JAF joins food pantry in Hollywood Video move

JAF joins food pantry in Hollywood Video move

When the Squirrel Hill Food Pantry moves to the Hollywood Video building in Greenfield this fall, the Jewish Assistance Fund will go, too.
David Maretsky, president of JAF, which provides short-term crisis relief to individuals, announced Tuesday that his agency will share space with the food pantry.
He said Aryeh Sherman, executive director of the Jewish Family & Children’s Service, the parent agency of the food pantry, invited JAF, which already has office space in the JF&CS’ Bartlett Street facility, to be part of the move.
JAF will have its own office in the new building and share a conference room for meetings with its clients, according to Becky Abrams, executive director of the food pantry.
The two agencies already refer clients to one another, Abrams added. “It makes such great sense to have them in the building with us.”
“It synergizes what we do,” Maretsky said of the space sharing arrangement.
JAF also makes periodic donations to the pantry, Abrams said. In the past JAF has written two to three checks per year around the holidays, sometimes totaling as much as $12,000.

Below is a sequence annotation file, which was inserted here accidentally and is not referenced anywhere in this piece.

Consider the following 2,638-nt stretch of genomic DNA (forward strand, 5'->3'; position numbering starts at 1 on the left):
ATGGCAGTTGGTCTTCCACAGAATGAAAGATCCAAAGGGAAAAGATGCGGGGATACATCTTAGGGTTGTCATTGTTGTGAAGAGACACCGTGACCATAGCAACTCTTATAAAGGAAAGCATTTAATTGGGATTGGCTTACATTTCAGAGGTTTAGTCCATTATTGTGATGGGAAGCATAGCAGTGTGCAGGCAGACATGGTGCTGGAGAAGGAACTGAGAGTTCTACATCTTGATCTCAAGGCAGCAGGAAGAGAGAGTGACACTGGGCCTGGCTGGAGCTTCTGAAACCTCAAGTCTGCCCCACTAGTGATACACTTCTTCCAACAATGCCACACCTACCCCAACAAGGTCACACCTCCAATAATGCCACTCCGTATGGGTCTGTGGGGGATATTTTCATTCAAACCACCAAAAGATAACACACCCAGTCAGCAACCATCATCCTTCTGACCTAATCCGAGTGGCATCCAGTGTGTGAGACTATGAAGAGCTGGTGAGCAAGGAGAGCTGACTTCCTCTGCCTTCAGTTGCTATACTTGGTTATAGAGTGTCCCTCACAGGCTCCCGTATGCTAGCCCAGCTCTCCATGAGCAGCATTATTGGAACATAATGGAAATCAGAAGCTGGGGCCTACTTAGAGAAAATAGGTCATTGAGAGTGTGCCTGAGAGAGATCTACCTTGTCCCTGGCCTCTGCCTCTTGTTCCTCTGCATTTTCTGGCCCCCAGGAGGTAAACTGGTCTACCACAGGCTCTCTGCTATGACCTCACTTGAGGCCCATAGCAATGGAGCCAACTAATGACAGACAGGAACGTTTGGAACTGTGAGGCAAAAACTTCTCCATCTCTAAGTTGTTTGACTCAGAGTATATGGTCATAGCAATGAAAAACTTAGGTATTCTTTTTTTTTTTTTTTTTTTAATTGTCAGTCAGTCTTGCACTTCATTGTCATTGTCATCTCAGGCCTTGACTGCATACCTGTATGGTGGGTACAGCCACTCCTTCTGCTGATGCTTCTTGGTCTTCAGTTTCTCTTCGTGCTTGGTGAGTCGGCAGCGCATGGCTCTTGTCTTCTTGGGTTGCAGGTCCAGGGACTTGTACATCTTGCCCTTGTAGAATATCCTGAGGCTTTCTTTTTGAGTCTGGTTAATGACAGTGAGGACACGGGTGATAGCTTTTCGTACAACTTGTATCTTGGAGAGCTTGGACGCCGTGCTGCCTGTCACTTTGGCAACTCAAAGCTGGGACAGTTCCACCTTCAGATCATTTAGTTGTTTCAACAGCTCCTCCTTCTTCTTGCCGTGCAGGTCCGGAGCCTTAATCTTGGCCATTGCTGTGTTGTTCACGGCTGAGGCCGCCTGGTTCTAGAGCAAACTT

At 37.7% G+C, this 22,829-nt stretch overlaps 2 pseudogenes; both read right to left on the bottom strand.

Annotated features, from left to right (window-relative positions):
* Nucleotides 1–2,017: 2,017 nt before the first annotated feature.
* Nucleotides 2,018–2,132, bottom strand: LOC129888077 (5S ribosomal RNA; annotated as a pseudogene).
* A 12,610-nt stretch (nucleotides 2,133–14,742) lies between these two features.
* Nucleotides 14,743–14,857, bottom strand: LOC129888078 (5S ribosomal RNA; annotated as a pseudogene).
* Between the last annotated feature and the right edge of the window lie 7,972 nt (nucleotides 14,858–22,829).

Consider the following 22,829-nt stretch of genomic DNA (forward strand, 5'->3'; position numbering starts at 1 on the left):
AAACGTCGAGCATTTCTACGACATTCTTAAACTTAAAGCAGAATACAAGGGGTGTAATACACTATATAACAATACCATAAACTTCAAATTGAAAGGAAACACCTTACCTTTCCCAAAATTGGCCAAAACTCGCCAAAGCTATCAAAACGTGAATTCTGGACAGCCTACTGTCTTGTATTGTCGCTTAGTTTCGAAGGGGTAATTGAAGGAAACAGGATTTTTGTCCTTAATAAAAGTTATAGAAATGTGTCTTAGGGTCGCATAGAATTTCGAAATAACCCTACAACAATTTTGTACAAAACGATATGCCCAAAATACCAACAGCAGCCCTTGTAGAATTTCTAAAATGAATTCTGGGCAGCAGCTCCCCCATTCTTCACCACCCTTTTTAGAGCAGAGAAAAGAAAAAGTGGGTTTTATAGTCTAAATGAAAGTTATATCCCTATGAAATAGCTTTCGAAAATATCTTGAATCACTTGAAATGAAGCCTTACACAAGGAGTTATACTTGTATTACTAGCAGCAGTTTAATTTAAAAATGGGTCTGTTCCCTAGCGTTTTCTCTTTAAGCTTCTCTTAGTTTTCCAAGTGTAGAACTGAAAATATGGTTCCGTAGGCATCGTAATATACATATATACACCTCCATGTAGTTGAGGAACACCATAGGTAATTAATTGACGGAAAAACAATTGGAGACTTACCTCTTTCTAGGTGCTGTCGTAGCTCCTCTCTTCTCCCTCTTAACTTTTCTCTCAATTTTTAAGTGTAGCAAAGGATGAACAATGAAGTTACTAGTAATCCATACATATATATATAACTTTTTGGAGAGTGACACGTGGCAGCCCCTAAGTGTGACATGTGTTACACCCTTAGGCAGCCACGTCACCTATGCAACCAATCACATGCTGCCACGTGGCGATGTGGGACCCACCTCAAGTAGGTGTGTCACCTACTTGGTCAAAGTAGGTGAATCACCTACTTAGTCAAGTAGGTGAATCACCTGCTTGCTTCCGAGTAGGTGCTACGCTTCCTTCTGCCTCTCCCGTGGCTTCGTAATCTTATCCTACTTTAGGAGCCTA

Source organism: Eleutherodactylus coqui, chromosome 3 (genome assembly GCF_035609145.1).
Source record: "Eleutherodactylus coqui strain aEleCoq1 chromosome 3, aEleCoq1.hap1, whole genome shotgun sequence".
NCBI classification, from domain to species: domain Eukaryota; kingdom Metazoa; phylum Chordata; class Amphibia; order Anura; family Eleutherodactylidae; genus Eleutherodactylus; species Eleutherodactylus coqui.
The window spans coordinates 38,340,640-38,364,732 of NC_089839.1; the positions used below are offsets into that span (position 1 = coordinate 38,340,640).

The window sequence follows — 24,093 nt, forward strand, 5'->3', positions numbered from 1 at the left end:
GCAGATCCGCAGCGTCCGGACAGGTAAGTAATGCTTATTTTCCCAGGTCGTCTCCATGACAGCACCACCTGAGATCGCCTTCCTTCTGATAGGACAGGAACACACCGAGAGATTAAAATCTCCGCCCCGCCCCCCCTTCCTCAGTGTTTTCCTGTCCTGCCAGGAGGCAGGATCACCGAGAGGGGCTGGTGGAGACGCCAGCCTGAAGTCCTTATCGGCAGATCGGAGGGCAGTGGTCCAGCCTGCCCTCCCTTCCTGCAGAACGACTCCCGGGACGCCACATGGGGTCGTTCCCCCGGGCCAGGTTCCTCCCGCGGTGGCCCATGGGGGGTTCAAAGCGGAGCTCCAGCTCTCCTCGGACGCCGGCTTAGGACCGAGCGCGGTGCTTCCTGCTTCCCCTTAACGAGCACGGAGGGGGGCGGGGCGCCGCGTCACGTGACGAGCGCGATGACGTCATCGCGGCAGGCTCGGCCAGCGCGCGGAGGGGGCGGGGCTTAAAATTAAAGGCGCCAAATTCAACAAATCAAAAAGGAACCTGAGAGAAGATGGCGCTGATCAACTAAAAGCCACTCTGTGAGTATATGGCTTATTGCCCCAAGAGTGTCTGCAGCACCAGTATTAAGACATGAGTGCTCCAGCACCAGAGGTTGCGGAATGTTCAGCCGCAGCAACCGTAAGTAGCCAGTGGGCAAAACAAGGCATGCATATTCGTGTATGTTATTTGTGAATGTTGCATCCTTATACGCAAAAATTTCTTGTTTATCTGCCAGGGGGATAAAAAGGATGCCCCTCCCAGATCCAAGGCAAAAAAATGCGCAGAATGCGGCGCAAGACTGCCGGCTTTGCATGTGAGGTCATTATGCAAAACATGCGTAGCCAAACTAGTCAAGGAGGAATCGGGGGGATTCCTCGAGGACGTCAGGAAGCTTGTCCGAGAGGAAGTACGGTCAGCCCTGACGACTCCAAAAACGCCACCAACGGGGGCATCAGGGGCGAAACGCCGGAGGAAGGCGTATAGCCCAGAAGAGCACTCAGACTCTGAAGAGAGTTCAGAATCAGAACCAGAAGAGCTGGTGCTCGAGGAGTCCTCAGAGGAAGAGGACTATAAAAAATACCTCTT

The demand for JAF’s services has increased since the economy collapsed in 2008. The agency dispensed $150,000 in relief last year and expects to give out as much as $200,000 in 2010.
JAF is also seeing 10 to 15 clients a week who request assistance, roughly twice as many as before the recession.
Some of the stories those clients tell are heartbreaking. One elderly woman brought her pill bottles to her meeting with Maretsky. All the pills in the bottles were cut in half.
“She said, ‘Mr. Maretsky, I can’t afford my medication so I cut them in half,’ ” he recalled her as saying. “ ‘This way, they last twice as long.’ ”
While JAF’s mission is to provide one-time short-term relief for people in need — the hope being they will soon overcome their financial problems — many of their clients are now forced to return for more help, according to Maretsky.
“Since 2008 the crisis is growing,” he said. “We’re seeing people who are chronic, coming back. … We’re giving more money each week than we have because the problem is greater.”

(Lee Chottiner can be reached at leec@thejewishchronicle.net.)

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